Retail sales in Britain rose unexpectedly in February driven by a strong performance by department store discounters. File photo by Hugo Philpott/UPI | License Photo
March 24 (UPI) -- British retail sales posted a surprise gain last month jumping 1.2% on increased spending in high street and shopping mall discounters, the country's main statistical agency said Friday.
Non-food sales surged 2.4% compared with January driven by a strong performance by discount department stores, but the broader picture remained weak with sales falling throughout 2022 amid a cost of living crisis leaving volumes far below their level in February last year, Office for National Statistics figures show.
February's increase followed a rise of 0.9% in January, revised sharply higher from the 0.5% original estimate, but the performance means sales volumes in the three months to February still dropped by 0.3% compared with the previous three months. Sales volumes were 3.5% lower than in February 2022.
By volume, the quantity purchased, sales are now back to where they were in February 2020, just before the COVID-pandemic shuttered Britain's economy.
"In the latest month, discount department stores performed strongly with food shops also doing well as consumers, confronted with cost-of-living pressures, cut back on eating out or purchasing takeaways," ONS economic statistics director Darren Morgan said in a statement.
"However, the broader picture remains more subdued, with retail sales showing little real growth, particularly over the last eighteen months with price rises hitting consumer spending power."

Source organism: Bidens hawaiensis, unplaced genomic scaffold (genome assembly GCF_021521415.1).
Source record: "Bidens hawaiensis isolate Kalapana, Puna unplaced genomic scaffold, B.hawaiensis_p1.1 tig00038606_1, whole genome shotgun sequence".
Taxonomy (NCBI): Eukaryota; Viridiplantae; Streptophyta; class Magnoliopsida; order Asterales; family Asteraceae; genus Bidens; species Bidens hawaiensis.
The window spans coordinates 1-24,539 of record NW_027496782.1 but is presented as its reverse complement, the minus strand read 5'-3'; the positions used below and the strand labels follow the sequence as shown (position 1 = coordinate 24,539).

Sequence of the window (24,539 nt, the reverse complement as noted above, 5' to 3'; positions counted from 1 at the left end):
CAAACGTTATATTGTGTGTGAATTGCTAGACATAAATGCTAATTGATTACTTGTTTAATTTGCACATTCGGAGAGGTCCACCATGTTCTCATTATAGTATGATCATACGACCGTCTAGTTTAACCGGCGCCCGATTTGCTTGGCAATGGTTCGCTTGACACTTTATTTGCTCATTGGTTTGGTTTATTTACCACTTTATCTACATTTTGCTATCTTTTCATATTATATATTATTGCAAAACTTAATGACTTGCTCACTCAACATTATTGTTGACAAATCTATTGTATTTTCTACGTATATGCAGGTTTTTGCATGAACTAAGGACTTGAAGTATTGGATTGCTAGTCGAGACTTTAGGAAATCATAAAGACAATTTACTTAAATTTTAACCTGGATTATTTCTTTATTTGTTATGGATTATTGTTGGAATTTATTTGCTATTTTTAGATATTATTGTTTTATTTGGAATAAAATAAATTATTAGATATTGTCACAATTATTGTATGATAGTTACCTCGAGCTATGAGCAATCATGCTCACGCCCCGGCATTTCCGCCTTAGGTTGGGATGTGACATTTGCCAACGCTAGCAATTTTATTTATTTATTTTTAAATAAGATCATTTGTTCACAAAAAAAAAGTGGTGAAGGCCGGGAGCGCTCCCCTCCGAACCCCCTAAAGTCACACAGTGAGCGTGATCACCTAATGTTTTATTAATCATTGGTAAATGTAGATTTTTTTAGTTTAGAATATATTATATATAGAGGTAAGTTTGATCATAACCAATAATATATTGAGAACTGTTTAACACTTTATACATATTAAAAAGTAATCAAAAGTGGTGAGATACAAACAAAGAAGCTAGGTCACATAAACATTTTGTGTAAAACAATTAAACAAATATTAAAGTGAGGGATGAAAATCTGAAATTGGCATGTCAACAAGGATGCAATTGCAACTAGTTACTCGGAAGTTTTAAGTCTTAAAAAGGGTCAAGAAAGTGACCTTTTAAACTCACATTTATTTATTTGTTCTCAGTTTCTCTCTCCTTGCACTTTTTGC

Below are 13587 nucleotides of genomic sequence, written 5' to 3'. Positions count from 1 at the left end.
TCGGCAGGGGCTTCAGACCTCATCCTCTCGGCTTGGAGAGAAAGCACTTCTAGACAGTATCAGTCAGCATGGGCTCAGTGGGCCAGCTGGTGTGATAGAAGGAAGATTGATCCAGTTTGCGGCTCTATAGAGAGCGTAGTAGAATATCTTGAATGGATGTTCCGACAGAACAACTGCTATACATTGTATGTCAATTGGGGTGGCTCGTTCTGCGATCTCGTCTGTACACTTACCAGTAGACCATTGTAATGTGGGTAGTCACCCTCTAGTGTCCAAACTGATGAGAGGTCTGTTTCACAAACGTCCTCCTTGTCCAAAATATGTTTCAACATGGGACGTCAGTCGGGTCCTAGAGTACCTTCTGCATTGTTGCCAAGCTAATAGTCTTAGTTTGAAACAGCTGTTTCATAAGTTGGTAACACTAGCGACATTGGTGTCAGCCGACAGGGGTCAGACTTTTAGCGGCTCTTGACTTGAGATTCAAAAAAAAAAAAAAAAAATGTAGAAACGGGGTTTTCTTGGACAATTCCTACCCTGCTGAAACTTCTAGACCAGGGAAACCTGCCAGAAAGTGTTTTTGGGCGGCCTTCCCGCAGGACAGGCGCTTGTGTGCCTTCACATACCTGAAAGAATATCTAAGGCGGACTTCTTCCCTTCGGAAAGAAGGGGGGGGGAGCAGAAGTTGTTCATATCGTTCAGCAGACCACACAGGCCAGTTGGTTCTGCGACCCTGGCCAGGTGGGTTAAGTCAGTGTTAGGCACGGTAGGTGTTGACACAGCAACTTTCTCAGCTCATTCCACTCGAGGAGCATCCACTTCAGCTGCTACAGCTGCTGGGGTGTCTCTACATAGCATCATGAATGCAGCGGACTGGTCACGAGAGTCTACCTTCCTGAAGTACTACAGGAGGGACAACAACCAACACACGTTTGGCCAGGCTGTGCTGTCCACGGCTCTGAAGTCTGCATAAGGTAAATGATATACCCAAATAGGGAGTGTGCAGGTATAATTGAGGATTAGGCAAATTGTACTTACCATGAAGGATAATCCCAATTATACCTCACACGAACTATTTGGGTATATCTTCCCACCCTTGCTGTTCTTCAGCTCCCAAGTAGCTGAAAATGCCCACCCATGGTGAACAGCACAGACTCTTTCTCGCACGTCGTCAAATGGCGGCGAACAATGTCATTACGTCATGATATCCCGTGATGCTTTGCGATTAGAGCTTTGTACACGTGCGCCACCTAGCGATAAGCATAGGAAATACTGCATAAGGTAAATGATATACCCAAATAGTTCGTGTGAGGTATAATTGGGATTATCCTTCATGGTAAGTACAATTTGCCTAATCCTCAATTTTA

Automotive fuel sales volumes fell by 1.1% in February, a rise in January when widespread industrial action by railway workers may have forced train passengers onto the roads, causing a transient surge in demand for gasoline and diesel.
ONS said food store sales volumes rose sharply, increasing by 0.9% in February from a 0.1% rise in January, with some anecdotal evidence of reduced spending in restaurants and on takeaways because of cost-of-living pressures.
Online sales growth slowed to 0.2% in February after surging 2.9% in January.
The retail report comes one day after the Bank of England raised interest rates by another 25 basis points to 4.25% after 10 previous hikes appeared to have been ineffective in taming runaway consumer price inflation which this week rebounded to 10.4%.
Nevertheless, the bank said inflation would fall sharply this year and urged businesses not to derail its path by raising prices unnecessarily.
Andrew Bailey, governor of the Bank of England, warned that "if all prices try to beat inflation we will get higher inflation."
"I would say to people who are setting prices -- please understand, if we get inflation embedded, interest rates will have to go up further and higher inflation really benefits nobody," Bailey said. "It hurts people and it particularly hurts the least well-off in society."